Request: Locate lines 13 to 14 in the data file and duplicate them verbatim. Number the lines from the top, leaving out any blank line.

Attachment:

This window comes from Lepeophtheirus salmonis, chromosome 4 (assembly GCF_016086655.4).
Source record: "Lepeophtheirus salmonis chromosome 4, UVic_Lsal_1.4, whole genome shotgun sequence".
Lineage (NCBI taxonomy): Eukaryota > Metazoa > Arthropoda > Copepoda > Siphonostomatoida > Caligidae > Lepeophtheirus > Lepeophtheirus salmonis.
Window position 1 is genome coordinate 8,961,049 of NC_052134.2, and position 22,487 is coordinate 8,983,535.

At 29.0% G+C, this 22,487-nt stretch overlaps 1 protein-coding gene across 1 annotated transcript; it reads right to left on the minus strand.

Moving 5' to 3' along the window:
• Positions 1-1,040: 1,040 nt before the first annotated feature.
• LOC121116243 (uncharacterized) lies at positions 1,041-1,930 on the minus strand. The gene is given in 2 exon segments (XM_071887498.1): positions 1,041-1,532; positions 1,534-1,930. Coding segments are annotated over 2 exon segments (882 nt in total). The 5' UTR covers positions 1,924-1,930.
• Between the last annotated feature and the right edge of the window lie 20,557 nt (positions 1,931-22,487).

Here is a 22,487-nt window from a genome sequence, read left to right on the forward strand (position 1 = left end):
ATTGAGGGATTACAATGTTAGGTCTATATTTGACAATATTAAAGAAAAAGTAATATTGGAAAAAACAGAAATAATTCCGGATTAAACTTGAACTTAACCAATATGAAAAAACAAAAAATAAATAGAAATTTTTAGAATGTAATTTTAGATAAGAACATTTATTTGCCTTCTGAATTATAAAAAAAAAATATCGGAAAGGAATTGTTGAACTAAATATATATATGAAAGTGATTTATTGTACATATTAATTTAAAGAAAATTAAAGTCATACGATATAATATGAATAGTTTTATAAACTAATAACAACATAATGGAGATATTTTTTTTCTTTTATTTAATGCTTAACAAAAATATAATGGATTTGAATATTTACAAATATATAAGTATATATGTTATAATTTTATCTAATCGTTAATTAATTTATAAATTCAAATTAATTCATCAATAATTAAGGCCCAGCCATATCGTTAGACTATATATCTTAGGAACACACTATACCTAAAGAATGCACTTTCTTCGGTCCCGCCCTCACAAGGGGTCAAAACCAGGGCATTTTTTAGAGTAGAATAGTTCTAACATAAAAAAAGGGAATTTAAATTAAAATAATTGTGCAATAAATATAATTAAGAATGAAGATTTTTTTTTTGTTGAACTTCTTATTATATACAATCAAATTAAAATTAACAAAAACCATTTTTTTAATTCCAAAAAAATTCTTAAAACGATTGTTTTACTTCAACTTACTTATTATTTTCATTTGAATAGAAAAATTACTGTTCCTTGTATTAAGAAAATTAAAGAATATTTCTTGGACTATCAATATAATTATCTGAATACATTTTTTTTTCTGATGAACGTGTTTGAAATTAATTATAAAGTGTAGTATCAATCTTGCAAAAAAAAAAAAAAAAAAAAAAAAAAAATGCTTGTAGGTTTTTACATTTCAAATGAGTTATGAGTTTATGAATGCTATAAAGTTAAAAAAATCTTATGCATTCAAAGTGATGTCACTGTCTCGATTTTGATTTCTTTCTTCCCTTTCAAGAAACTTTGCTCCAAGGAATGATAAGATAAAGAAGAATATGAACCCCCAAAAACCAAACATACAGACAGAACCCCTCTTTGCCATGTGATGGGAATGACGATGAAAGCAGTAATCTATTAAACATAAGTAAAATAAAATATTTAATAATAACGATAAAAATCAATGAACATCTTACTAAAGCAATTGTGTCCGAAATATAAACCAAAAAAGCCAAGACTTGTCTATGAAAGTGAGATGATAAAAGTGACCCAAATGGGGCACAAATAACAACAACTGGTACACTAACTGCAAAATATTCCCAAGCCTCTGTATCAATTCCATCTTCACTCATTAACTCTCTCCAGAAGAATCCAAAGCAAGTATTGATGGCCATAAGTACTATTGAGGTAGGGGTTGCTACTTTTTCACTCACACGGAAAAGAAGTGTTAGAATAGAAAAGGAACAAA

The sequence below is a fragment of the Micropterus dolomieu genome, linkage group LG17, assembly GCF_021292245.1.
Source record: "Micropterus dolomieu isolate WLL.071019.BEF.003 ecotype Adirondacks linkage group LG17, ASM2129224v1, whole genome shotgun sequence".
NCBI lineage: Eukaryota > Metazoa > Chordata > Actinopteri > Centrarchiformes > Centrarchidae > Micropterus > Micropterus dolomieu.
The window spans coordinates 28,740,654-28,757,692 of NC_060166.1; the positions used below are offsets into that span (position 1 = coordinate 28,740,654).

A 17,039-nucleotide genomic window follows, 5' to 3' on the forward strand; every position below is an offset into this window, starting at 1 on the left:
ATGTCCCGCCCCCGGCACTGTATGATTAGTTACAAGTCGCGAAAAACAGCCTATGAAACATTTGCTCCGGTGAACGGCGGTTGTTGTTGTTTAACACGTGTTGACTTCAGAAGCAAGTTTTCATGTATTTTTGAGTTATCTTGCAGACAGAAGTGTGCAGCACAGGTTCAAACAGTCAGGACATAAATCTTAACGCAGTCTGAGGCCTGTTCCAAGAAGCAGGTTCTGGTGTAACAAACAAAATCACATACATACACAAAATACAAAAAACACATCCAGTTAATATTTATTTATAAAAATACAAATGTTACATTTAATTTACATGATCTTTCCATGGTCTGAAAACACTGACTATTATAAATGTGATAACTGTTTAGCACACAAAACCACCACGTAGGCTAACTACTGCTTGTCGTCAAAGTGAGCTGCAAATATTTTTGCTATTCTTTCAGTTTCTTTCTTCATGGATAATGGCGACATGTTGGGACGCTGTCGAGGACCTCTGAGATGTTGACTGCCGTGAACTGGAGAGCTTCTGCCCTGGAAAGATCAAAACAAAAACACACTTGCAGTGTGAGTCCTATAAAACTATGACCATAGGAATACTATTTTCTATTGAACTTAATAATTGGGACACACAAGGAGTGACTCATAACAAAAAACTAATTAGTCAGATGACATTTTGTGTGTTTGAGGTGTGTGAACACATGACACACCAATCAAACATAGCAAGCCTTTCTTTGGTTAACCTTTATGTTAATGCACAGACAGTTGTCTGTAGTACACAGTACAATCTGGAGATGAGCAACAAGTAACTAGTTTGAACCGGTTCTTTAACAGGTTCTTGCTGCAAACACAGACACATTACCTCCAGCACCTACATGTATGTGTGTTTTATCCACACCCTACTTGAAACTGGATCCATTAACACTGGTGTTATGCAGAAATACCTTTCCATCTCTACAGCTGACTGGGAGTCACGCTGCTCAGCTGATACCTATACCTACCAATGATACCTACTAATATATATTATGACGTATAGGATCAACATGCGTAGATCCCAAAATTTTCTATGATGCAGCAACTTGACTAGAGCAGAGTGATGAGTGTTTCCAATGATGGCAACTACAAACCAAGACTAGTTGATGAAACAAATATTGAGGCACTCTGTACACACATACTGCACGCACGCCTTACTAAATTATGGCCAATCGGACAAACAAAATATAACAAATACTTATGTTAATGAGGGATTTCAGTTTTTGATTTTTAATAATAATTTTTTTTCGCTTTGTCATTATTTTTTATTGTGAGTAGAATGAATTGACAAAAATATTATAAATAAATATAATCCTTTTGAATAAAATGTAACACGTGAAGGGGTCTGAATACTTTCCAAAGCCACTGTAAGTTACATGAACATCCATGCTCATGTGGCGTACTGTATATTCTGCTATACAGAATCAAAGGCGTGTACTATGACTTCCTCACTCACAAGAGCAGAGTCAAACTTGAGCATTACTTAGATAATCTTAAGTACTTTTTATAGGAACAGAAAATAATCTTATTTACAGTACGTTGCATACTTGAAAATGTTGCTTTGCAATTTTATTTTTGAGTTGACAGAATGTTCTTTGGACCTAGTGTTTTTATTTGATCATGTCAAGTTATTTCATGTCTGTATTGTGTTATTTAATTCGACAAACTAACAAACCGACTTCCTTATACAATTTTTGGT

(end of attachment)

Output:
Source record: "Micropterus dolomieu isolate WLL.071019.BEF.003 ecotype Adirondacks linkage group LG17, ASM2129224v1, whole genome shotgun sequence".
NCBI lineage: Eukaryota > Metazoa > Chordata > Actinopteri > Centrarchiformes > Centrarchidae > Micropterus > Micropterus dolomieu.